How can parents help?
You know your son should not wait until the last minute to start his essay. You are certain that your daughter should study more for the tests she has to take. And your parental duty is to remind him or her every day, all day.
Or is it?
Parents always try to protect their children from making mistakes. As adults we know about the importance of working hard, thinking ahead and planning for success. Teenagers are only just beginning to understand these values, and they resist parents who give them constant advice. It’s frustrating for all involved.
How can parents help their children without alienating them? How can you do responsible parenting without making the application process even more stressful? There are not any easy answers or magic spells that will change teenage behavior. It takes patience and gentle encouragement to get students to think more like adults.
It helps to start the college search process early — before senior year — and to make a calendar of what is due and when. Let your child learn to take charge of the schedule. You can offer reminders rather than pressure. You can offer to assist by talking about essay ideas or helping your student construct a resume well in advance of deadlines. But be assured that the majority of students wait until sometime near the deadline to write that essay or finish that application. It may not be ideal, but it is truly normal.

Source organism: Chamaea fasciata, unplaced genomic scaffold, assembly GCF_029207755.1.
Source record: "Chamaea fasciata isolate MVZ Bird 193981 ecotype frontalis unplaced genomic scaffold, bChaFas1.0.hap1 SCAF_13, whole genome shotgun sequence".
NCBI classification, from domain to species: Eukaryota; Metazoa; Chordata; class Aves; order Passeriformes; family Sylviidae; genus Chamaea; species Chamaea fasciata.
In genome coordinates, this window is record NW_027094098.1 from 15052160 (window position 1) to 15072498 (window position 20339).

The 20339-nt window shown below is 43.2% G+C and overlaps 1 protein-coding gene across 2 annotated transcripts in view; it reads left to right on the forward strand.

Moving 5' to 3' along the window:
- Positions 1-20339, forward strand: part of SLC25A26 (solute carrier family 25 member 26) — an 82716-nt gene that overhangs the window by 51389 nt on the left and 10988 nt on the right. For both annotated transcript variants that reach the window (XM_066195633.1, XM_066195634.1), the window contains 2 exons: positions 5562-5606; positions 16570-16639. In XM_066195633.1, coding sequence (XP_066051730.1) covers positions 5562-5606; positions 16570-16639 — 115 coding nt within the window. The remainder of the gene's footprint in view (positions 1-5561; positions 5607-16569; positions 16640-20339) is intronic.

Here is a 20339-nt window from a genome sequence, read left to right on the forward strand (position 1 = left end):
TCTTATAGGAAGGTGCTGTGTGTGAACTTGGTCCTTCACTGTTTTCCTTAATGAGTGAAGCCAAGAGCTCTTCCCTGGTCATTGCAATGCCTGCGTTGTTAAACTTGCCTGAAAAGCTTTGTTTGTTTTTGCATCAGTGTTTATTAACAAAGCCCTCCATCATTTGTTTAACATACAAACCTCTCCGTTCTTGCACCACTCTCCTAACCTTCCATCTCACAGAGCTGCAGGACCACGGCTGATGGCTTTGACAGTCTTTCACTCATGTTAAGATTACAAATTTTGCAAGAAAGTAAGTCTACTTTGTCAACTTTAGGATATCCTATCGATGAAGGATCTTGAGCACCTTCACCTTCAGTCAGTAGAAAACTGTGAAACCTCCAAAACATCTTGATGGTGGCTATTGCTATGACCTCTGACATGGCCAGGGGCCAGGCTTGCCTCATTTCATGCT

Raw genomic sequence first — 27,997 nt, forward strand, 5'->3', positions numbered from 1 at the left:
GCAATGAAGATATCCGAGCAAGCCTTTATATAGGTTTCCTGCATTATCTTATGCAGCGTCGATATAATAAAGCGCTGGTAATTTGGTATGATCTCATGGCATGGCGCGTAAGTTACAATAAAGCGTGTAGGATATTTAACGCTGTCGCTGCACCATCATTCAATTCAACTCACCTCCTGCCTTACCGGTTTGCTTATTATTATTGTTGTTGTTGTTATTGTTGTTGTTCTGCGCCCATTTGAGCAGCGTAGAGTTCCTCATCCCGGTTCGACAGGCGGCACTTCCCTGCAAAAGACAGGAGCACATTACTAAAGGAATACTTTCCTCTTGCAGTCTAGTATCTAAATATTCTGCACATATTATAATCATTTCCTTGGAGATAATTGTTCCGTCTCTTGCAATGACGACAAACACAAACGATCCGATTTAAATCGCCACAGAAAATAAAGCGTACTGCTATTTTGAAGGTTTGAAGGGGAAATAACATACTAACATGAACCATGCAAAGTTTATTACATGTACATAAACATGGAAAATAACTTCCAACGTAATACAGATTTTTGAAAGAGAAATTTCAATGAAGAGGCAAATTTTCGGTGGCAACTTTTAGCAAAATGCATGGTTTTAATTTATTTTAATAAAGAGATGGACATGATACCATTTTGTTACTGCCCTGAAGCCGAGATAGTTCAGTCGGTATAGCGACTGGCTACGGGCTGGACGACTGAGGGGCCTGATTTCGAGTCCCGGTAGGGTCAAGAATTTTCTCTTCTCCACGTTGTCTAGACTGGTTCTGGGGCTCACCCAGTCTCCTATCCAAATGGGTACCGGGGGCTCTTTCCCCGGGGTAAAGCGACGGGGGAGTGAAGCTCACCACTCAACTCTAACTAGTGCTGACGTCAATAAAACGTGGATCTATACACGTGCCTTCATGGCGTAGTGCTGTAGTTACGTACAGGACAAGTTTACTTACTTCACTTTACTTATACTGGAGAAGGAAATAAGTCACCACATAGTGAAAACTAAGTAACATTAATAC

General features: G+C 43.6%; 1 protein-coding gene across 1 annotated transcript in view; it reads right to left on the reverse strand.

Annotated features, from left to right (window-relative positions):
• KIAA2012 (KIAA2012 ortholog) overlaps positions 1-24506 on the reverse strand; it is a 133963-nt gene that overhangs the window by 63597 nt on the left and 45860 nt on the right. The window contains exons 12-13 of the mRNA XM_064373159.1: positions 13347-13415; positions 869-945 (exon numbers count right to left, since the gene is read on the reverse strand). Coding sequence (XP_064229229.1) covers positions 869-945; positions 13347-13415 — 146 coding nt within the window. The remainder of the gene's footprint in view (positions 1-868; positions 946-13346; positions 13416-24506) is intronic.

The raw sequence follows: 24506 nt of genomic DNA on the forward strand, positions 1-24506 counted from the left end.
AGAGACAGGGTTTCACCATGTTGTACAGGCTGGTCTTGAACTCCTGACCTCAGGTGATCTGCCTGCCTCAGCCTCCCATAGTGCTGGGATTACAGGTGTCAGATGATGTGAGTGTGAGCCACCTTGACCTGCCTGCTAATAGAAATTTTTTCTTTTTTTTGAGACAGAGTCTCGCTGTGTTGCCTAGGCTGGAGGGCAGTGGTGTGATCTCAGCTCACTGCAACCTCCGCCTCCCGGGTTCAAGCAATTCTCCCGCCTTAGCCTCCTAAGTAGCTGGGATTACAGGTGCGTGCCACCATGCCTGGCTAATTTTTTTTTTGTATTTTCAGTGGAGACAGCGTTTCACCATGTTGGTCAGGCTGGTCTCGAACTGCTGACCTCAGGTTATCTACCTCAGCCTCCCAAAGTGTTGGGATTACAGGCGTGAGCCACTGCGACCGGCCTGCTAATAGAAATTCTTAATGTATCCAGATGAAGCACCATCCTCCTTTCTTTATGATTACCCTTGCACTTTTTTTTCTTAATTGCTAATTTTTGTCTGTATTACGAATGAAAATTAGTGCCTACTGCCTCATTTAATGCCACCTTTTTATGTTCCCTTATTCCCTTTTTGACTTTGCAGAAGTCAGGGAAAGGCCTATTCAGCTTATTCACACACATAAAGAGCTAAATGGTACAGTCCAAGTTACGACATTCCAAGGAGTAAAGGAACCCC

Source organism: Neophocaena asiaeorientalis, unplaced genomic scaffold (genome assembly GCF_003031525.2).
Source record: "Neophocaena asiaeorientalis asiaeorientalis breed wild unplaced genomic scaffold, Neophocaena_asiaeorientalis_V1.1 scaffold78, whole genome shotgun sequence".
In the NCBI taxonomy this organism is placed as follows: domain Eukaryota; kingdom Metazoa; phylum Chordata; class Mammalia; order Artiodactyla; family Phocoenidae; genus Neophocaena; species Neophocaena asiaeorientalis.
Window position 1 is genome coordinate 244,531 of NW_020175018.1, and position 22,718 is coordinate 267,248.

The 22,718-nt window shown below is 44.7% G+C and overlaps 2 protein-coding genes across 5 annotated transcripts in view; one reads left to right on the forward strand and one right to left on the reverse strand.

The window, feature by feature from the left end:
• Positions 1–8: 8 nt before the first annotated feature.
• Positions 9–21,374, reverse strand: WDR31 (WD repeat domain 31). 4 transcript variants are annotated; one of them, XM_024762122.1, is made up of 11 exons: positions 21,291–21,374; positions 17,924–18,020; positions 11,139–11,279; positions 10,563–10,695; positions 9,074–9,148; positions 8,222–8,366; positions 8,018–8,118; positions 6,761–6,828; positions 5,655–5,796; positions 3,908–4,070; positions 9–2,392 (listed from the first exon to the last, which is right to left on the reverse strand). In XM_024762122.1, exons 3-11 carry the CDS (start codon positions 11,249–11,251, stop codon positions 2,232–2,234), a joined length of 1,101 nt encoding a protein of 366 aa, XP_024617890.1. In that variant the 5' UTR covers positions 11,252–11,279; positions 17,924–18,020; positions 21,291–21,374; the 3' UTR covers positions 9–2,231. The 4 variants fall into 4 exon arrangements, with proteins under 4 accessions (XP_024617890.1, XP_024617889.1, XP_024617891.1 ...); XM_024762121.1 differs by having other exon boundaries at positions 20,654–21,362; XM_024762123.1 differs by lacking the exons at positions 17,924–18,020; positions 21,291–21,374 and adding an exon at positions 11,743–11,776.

Studying for admission tests is especially stressful for teens. Yes, they can improve scores by using practice tests, but you can assure them that tests are not the most important part of the admission decision. It is much more valuable for parents to encourage their children to do well in classes throughout high school. When test day comes, encourage them to get a good night’s sleep rather than cram all night for the tests. Make sure they have a good breakfast. And be sure to tell them how confident you are that they will do their best. Self-confidence is the best gift you can give.
Resist the urge to take over the whole process. Don’t fill out the application, don’t write the essay! When they get to the university, they will have to write their own term papers. Now is the time for them to start learning that responsibility. Guide them to that goal of self-awareness and personal accountability.
In the end, your role as a parent is to encourage and persuade rather than nag or punish. Teens care about their success but might pretend to be “cool” and unworried, especially in front of friends. Save your advice for private times when they might be more willing to accept advice and help. Again, your role is to nurture self-confidence by being steady, encouraging and non-judgmental. In the end, your young men and women will have the satisfaction of achieving an important goal through their own hard work.
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